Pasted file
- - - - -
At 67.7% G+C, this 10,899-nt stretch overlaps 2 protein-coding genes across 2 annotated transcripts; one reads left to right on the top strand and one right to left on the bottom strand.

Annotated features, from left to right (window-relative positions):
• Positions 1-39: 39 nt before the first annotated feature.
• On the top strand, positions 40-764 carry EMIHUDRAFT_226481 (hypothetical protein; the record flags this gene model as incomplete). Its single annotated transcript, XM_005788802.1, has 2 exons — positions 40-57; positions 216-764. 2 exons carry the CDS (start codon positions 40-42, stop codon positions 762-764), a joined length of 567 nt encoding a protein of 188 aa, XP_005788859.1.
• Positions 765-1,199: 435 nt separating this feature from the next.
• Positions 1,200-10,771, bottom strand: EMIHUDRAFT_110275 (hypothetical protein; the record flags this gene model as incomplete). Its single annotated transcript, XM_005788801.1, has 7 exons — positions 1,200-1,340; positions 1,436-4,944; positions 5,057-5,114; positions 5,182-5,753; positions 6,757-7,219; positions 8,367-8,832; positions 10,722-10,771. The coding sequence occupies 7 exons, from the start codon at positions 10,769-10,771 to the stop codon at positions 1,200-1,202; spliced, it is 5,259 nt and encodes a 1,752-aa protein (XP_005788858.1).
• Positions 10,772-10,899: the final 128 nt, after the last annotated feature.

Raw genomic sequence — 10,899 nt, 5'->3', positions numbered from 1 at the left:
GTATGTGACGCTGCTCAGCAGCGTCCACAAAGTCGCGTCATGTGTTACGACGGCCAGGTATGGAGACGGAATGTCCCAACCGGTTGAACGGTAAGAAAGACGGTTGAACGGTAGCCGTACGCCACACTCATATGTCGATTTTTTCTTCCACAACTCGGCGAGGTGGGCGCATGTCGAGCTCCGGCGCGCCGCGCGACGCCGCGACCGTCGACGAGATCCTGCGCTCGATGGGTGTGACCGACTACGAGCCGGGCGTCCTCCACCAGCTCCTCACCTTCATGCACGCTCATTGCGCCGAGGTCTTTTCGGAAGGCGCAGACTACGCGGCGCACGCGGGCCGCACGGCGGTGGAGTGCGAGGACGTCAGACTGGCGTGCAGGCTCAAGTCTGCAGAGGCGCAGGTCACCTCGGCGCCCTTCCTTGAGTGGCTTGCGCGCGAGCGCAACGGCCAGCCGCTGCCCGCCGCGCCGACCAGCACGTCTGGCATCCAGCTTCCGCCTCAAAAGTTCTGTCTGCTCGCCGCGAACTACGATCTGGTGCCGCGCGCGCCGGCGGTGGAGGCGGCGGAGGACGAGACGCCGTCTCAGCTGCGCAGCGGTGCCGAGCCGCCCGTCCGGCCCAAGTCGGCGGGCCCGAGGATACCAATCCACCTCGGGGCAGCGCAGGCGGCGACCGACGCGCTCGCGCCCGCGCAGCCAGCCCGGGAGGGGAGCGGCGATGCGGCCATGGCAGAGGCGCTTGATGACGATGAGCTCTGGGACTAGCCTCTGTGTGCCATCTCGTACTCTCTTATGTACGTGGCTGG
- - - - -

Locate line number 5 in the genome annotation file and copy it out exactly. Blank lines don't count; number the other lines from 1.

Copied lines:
• Positions 765-1,199: 435 nt separating this feature from the next.